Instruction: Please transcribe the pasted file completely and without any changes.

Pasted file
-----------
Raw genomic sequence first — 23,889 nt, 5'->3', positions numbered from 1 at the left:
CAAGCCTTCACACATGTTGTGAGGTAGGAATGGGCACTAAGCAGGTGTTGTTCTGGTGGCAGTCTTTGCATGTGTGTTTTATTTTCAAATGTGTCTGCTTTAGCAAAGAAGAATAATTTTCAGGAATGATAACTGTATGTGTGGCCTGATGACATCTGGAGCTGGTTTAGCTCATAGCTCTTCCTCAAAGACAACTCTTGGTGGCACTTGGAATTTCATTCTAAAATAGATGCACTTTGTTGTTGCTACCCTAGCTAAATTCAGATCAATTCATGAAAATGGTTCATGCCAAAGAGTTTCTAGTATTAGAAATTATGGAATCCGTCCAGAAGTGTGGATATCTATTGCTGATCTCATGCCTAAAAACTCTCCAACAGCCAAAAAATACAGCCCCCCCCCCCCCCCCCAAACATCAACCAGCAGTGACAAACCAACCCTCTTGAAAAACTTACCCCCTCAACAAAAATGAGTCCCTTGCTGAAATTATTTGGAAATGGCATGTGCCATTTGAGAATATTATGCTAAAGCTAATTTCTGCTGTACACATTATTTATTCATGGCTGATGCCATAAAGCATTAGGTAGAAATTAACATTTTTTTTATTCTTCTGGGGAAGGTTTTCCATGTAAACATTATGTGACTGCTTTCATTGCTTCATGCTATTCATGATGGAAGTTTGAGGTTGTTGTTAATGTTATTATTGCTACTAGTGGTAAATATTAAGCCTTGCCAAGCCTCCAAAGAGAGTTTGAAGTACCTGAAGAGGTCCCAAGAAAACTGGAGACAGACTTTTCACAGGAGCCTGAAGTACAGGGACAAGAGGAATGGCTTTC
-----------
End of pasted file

Raw genomic sequence first — 23,889 nt, 5'->3', positions numbered from 1 at the left:
CAAGCCTTCACACATGTTGTGAGGTAGGAATGGGCACTAAGCAGGTGTTGTTCTGGTGGCAGTCTTTGCATGTGTGTTTTATTTTCAAATGTGTCTGCTTTAGCAAAGAAGAATAATTTTCAGGAATGATAACTGTATGTGTGGCCTGATGACATCTGGAGCTGGTTTAGCTCATAGCTCTTCCTCAAAGACAACTCTTGGTGGCACTTGGAATTTCATTCTAAAATAGATGCACTTTGTTGTTGCTACCCTAGCTAAATTCAGATCAATTCATGAAAATGGTTCATGCCAAAGAGTTTCTAGTATTAGAAATTATGGAATCCGTCCAGAAGTGTGGATATCTATTGCTGATCTCATGCCTAAAAACTCTCCAACAGCCAAAAAATACAGCCCCCCCCCCCCCCCCCAAACATCAACCAGCAGTGACAAACCAACCCTCTTGAAAAACTTACCCCCTCAACAAAAATGAGTCCCTTGCTGAAATTATTTGGAAATGGCATGTGCCATTTGAGAATATTATGCTAAAGCTAATTTCTGCTGTACACATTATTTATTCATGGCTGATGCCATAAAGCATTAGGTAGAAATTAACATTTTTTTTATTCTTCTGGGGAAGGTTTTCCATGTAAACATTATGTGACTGCTTTCATTGCTTCATGCTATTCATGATGGAAGTTTGAGGTTGTTGTTAATGTTATTATTGCTACTAGTGGTAAATATTAAGCCTTGCCAAGCCTCCAAAGAGAGTTTGAAGTACCTGAAGAGGTCCCAAGAAAACTGGAGACAGACTTTTCACAGGAGCCTGAAGTACAGGGACAAGAGGAATGGCTTTC